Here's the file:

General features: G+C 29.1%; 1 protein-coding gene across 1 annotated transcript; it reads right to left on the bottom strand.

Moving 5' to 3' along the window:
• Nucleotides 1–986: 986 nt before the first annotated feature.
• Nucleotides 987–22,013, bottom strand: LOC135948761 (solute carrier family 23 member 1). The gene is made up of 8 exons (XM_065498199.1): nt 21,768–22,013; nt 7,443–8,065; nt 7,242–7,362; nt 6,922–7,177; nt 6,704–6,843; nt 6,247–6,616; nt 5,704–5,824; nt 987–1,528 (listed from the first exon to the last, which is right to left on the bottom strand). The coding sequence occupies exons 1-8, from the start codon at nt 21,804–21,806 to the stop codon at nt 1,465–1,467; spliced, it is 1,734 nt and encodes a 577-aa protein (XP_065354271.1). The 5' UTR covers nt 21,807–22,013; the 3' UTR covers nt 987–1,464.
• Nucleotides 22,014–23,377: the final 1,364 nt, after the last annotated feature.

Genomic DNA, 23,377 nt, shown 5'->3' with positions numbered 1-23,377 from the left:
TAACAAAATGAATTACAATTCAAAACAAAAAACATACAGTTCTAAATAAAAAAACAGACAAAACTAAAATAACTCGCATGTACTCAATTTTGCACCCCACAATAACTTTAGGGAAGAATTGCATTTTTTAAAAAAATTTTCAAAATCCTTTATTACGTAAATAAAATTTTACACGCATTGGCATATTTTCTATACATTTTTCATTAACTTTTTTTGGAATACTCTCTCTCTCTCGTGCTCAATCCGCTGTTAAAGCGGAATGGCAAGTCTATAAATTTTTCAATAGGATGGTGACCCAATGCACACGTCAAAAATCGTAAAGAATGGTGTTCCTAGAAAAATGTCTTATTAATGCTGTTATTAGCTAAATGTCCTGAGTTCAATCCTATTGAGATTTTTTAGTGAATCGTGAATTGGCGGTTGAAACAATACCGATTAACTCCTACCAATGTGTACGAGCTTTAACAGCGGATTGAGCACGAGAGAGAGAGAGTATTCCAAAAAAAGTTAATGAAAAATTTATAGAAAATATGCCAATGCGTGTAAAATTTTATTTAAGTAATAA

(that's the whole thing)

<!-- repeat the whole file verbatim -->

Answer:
General features: G+C 29.1%; 1 protein-coding gene across 1 annotated transcript; it reads right to left on the bottom strand.

Moving 5' to 3' along the window:
• Nucleotides 1–986: 986 nt before the first annotated feature.
• Nucleotides 987–22,013, bottom strand: LOC135948761 (solute carrier family 23 member 1). The gene is made up of 8 exons (XM_065498199.1): nt 21,768–22,013; nt 7,443–8,065; nt 7,242–7,362; nt 6,922–7,177; nt 6,704–6,843; nt 6,247–6,616; nt 5,704–5,824; nt 987–1,528 (listed from the first exon to the last, which is right to left on the bottom strand). The coding sequence occupies exons 1-8, from the start codon at nt 21,804–21,806 to the stop codon at nt 1,465–1,467; spliced, it is 1,734 nt and encodes a 577-aa protein (XP_065354271.1). The 5' UTR covers nt 21,807–22,013; the 3' UTR covers nt 987–1,464.
• Nucleotides 22,014–23,377: the final 1,364 nt, after the last annotated feature.

Genomic DNA, 23,377 nt, shown 5'->3' with positions numbered 1-23,377 from the left:
TAACAAAATGAATTACAATTCAAAACAAAAAACATACAGTTCTAAATAAAAAAACAGACAAAACTAAAATAACTCGCATGTACTCAATTTTGCACCCCACAATAACTTTAGGGAAGAATTGCATTTTTTAAAAAAATTTTCAAAATCCTTTATTACGTAAATAAAATTTTACACGCATTGGCATATTTTCTATACATTTTTCATTAACTTTTTTTGGAATACTCTCTCTCTCTCGTGCTCAATCCGCTGTTAAAGCGGAATGGCAAGTCTATAAATTTTTCAATAGGATGGTGACCCAATGCACACGTCAAAAATCGTAAAGAATGGTGTTCCTAGAAAAATGTCTTATTAATGCTGTTATTAGCTAAATGTCCTGAGTTCAATCCTATTGAGATTTTTTAGTGAATCGTGAATTGGCGGTTGAAACAATACCGATTAACTCCTACCAATGTGTACGAGCTTTAACAGCGGATTGAGCACGAGAGAGAGAGAGTATTCCAAAAAAAGTTAATGAAAAATTTATAGAAAATATGCCAATGCGTGTAAAATTTTATTTAAGTAATAA